2020, Amanda's Sketchbook, Revenant

In Flanders Fields

Lt. Col. John McCrae may no longer be a household name, but his most famous work should be.

3 May 1915: Lt. Col. John McCrae, upon learning of the death of his friend Lt. Alexis Helmer during the Second Battle of Ypres, wrote the iconic rondeau In Flanders Fields. However, he was apparently dissatisfied with the work and tossed it out. After he discarded it, McCrae’s fellow soldiers retrieved it, and the poem was first published on 8 Dec. 1915 in a London magazine called Punch.

In Flanders fields the poppies blow,

Between the crosses, row on row,

That mark our place; and in the sky

The larks, still bravely singing, fly

Scarce heard amid the guns below.

John McCrae, “In Flanders Fields”

The poem was an instant hit. It skyrocketed to fame and was used to sell war bonds and appeal to people’s sense of empathy, duty, and brotherly love in order to recruit more soldiers for the Cause. Since its release, the iconic red poppy featured in the poem- common in agricultural fields- became a symbol of the Glorious Dead of the Great War, as they were said to grow on the graves of fallen soldiers.

We are the Dead. Short days ago

We lived, felt dawn, saw sunset glow,

Loved and were loved, and now we lie

In Flanders fields.

John McCrae, “In Flanders Fields”

McCrae later contracted and succumbed to pneumonia while serving as a field surgeon at Boulogne-sur-Mer, France. He was buried with full military honors a few miles up the coast from the city, where his grave remains to this day.

Even today, the common red poppy is one of the world’s most recognizable memorial symbols for soldiers killed in action.

Red poppies are a memorial symbol.

In the United States, the poem is often associated with the two major days when we honor our Veterans and remember our Fallen, Veterans’ Day and Memorial Day.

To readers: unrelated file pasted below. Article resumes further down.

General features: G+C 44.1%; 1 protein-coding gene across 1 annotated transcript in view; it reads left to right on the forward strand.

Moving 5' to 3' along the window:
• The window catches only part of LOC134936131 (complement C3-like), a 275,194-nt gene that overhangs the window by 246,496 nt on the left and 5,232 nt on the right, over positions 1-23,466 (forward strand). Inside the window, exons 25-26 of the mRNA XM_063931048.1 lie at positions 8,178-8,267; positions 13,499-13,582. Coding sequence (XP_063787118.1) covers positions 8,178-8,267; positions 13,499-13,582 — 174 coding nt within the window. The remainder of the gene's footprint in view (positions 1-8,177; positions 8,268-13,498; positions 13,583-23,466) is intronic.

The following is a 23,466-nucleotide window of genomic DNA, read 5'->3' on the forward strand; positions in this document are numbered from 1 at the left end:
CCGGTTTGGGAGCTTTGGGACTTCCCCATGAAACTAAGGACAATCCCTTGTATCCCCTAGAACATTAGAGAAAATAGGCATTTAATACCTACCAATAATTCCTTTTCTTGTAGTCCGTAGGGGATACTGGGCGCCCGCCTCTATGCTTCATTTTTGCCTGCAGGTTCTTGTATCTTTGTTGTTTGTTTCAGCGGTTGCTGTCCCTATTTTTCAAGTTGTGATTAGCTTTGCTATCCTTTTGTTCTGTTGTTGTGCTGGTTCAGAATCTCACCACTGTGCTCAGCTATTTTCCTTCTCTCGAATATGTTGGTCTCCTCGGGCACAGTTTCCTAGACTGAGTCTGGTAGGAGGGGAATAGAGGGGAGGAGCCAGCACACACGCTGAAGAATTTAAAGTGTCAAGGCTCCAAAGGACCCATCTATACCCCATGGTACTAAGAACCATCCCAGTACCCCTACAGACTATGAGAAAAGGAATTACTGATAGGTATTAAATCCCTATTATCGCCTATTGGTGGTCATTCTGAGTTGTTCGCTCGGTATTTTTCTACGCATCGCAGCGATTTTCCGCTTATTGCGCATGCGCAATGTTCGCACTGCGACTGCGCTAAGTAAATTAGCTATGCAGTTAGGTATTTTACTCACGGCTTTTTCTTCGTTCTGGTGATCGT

The next time either holiday rolls around, remember this poem, and remember those who sleep under the spell of the red poppies in “Flanders fields” the world over.

Take up our quarrel with the foe:

To you from failing hands we throw

The torch; be yours to hold it high.

If ye break faith with us who die

We shall not sleep, though poppies grow

In Flanders fields.

John McCrae, “In Flanders Fields”
This is one of my favorite poems.

I have been brushing up on my calligraphy, lately, and decided to transcribe In Flanders Fields in keeping with my current theme of WWI and WWII history. While a good exercise in patience and technique, I believe that the true benefit of calligraphy is the meditative space to which my mind goes while I am copying someone else’s words onto a page. Just like sketching an illustration or coloring a picture, I can lose myself in the task and forget about the outside world for a time.

Not too satisfied with the poppies on the bottom, but I do like how the poem turned out.

I enjoy the foreshortened view, here.

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